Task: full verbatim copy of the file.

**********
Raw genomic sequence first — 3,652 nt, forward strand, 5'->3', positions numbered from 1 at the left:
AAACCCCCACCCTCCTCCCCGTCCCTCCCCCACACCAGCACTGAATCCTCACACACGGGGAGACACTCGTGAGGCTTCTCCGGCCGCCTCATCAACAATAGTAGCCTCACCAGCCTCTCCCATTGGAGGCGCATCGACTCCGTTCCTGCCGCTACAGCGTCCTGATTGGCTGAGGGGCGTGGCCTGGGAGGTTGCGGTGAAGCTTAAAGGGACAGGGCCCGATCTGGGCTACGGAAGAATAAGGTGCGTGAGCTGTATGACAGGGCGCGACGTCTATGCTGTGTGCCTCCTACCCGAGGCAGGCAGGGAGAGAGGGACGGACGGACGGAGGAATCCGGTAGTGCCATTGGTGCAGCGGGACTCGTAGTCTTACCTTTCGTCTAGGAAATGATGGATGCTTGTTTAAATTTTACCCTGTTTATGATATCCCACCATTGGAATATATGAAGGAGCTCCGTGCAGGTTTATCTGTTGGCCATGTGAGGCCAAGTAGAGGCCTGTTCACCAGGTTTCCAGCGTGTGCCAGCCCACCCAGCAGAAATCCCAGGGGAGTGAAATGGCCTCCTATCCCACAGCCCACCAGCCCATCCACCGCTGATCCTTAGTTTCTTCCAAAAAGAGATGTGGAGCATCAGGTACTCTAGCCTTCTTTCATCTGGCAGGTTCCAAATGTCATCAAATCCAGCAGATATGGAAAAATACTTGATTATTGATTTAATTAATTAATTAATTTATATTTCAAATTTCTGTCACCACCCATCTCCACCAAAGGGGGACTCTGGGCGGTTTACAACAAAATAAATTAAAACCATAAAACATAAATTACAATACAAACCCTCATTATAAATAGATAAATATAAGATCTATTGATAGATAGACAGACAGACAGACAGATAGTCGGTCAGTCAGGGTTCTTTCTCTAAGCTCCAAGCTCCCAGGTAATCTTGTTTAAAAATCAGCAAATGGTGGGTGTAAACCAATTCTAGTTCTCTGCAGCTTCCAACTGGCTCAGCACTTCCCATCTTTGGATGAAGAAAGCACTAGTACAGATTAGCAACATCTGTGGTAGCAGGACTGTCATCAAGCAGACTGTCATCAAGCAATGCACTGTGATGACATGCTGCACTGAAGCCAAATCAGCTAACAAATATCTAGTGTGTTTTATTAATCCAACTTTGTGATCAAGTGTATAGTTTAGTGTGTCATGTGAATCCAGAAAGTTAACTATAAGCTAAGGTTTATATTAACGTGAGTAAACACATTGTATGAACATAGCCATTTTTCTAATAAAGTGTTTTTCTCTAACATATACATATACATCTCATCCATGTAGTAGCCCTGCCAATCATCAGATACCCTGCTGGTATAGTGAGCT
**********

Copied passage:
Raw genomic sequence first — 3,652 nt, forward strand, 5'->3', positions numbered from 1 at the left:
AAACCCCCACCCTCCTCCCCGTCCCTCCCCCACACCAGCACTGAATCCTCACACACGGGGAGACACTCGTGAGGCTTCTCCGGCCGCCTCATCAACAATAGTAGCCTCACCAGCCTCTCCCATTGGAGGCGCATCGACTCCGTTCCTGCCGCTACAGCGTCCTGATTGGCTGAGGGGCGTGGCCTGGGAGGTTGCGGTGAAGCTTAAAGGGACAGGGCCCGATCTGGGCTACGGAAGAATAAGGTGCGTGAGCTGTATGACAGGGCGCGACGTCTATGCTGTGTGCCTCCTACCCGAGGCAGGCAGGGAGAGAGGGACGGACGGACGGAGGAATCCGGTAGTGCCATTGGTGCAGCGGGACTCGTAGTCTTACCTTTCGTCTAGGAAATGATGGATGCTTGTTTAAATTTTACCCTGTTTATGATATCCCACCATTGGAATATATGAAGGAGCTCCGTGCAGGTTTATCTGTTGGCCATGTGAGGCCAAGTAGAGGCCTGTTCACCAGGTTTCCAGCGTGTGCCAGCCCACCCAGCAGAAATCCCAGGGGAGTGAAATGGCCTCCTATCCCACAGCCCACCAGCCCATCCACCGCTGATCCTTAGTTTCTTCCAAAAAGAGATGTGGAGCATCAGGTACTCTAGCCTTCTTTCATCTGGCAGGTTCCAAATGTCATCAAATCCAGCAGATATGGAAAAATACTTGATTATTGATTTAATTAATTAATTAATTTATATTTCAAATTTCTGTCACCACCCATCTCCACCAAAGGGGGACTCTGGGCGGTTTACAACAAAATAAATTAAAACCATAAAACATAAATTACAATACAAACCCTCATTATAAATAGATAAATATAAGATCTATTGATAGATAGACAGACAGACAGACAGATAGTCGGTCAGTCAGGGTTCTTTCTCTAAGCTCCAAGCTCCCAGGTAATCTTGTTTAAAAATCAGCAAATGGTGGGTGTAAACCAATTCTAGTTCTCTGCAGCTTCCAACTGGCTCAGCACTTCCCATCTTTGGATGAAGAAAGCACTAGTACAGATTAGCAACATCTGTGGTAGCAGGACTGTCATCAAGCAGACTGTCATCAAGCAATGCACTGTGATGACATGCTGCACTGAAGCCAAATCAGCTAACAAATATCTAGTGTGTTTTATTAATCCAACTTTGTGATCAAGTGTATAGTTTAGTGTGTCATGTGAATCCAGAAAGTTAACTATAAGCTAAGGTTTATATTAACGTGAGTAAACACATTGTATGAACATAGCCATTTTTCTAATAAAGTGTTTTTCTCTAACATATACATATACATCTCATCCATGTAGTAGCCCTGCCAATCATCAGATACCCTGCTGGTATAGTGAGCT